A third choice was presented, which Tsilas said is now backed up by psychological and social research. After the initial excitement and emotions that are evoked – “how long can they last,” he asked, “a few months” – people undertake rational analysis and chose their actions intelligently, contrary to analysts who say people are not really persuaded intellectually.
Tsillas believes that the people of Greece did not respond to the need to defend their honor either with their stomach or their heart. “They responded with their brain.”
Brave people are not those who are not afraid of hurling themselves into the fire, he said. “The brave people are the ones who are afraid, but he or she makes an assessment of what is important, valuable, priceless, and then goes out to meet what is to come.”
That is what the Greek people did, Tsilas said, knowing full well there would be hardship, famine, suffering, and that they were fighting against a far superior enemy… ruthless people.”
“The people made a very conscious, cerebral, intellectual decision: ‘we are going to defend the honor of our country. If we will cede territory, it is not going to be given by us – it will be taken by force.”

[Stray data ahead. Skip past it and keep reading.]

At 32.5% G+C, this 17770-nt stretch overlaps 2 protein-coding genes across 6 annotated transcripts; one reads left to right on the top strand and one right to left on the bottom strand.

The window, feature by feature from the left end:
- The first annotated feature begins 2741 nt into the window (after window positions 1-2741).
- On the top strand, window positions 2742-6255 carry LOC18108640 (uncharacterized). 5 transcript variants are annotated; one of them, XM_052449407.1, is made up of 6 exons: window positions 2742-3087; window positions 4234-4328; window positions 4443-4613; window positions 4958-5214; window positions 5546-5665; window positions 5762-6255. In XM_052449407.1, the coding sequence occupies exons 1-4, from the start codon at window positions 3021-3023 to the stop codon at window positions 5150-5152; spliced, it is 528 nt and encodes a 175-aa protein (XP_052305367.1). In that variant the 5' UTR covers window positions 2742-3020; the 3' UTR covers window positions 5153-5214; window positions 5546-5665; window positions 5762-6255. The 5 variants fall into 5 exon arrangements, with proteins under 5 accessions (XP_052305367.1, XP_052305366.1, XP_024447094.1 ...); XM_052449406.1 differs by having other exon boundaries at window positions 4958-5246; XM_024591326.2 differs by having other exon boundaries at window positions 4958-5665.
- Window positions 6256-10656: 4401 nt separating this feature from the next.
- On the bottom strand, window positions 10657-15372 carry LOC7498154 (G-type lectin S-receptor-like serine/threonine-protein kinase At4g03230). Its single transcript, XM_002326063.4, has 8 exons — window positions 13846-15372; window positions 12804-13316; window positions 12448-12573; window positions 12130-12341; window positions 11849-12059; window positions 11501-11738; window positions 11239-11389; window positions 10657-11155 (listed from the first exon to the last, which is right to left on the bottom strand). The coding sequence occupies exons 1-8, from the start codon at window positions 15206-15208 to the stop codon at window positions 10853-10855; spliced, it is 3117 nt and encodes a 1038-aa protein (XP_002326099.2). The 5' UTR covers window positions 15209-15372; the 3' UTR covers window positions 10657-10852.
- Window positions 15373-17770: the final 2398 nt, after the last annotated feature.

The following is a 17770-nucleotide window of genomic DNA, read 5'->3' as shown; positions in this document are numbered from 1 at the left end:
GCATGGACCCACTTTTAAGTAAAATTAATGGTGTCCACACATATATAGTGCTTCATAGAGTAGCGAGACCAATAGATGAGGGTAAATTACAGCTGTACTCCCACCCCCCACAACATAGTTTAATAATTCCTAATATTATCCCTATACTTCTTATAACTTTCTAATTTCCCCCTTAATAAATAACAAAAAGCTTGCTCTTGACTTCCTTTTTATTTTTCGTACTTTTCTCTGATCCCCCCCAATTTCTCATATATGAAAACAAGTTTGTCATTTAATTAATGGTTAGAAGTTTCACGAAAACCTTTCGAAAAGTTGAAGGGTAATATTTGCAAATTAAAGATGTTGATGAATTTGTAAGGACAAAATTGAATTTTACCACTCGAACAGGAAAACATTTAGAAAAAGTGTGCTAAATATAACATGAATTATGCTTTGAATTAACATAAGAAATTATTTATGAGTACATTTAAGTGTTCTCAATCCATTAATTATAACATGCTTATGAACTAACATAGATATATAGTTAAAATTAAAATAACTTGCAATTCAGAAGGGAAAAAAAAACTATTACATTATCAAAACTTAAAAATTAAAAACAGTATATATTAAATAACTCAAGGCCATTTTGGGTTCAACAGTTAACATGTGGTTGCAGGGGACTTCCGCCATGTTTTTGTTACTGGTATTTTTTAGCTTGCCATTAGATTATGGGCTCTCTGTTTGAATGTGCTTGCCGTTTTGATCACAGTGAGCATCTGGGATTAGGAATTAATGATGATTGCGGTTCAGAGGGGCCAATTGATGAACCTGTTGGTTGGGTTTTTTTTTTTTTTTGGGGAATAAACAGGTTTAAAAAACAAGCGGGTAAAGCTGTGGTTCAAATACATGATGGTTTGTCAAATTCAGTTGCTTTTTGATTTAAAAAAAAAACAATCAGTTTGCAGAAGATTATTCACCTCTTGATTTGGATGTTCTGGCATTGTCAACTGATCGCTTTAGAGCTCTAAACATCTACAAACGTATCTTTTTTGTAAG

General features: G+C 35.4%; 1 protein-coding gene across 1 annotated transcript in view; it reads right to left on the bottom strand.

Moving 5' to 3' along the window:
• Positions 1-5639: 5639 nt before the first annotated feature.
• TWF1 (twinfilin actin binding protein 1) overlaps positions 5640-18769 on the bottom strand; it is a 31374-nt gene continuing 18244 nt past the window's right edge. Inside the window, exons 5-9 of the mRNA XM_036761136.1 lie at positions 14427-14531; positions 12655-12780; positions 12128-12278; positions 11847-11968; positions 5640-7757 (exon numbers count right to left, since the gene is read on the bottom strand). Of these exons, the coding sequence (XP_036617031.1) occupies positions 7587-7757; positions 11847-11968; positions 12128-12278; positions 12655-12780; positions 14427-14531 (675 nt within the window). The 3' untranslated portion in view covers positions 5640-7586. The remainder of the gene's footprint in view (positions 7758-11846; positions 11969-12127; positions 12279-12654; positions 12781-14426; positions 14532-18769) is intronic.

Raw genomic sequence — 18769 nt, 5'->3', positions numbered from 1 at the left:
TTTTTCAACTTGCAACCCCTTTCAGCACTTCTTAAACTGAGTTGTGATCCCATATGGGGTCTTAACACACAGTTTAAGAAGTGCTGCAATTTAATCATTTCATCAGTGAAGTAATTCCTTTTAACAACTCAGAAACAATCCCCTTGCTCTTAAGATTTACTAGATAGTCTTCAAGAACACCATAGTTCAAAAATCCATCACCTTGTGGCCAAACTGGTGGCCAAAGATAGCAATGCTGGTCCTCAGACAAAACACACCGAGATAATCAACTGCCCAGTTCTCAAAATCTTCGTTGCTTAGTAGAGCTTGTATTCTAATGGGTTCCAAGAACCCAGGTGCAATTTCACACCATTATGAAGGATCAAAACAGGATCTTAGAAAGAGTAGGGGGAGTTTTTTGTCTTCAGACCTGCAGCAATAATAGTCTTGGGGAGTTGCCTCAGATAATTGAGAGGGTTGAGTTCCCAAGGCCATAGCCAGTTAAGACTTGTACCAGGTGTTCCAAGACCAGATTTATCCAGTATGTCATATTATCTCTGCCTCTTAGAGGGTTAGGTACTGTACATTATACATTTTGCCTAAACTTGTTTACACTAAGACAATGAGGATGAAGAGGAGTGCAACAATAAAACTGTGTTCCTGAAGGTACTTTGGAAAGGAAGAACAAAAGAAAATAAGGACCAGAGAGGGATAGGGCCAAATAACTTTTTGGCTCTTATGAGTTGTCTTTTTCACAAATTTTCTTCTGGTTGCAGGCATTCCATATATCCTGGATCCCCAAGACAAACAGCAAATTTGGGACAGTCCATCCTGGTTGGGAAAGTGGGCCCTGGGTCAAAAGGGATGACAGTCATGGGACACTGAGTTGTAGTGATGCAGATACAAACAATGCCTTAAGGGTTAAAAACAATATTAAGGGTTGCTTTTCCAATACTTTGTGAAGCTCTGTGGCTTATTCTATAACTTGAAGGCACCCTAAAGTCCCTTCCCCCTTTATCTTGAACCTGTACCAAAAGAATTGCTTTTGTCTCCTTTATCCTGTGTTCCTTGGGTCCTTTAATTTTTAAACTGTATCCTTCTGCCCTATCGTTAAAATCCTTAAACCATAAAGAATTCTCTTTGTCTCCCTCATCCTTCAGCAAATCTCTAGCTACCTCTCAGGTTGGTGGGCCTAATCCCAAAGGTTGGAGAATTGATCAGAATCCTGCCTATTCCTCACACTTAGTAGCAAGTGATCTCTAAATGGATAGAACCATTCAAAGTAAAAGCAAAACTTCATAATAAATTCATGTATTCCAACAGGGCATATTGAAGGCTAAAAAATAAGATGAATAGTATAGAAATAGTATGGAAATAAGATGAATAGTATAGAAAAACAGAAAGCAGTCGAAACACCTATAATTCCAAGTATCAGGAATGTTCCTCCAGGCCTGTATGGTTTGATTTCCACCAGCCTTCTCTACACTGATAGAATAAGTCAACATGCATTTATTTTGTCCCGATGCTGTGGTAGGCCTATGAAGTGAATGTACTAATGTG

There is another twist to the story. When the tragic moment came to surrender to the superior force of the Germans, the latter demanded the Greeks surrender to the Italians. But even though it would put at risk thousands soldiers and hundreds of officers who would imminently become prisoners of the nazis, the Greeks response was: “No, we will not surrender to those whom we defeated.”
“So, what happened,” the Ambassador asked, then noted, “There were two protagonists.” One was the leader, Ioannis Metaxas, who made the decision alone, but the second [element] was the reaction of the Greek people.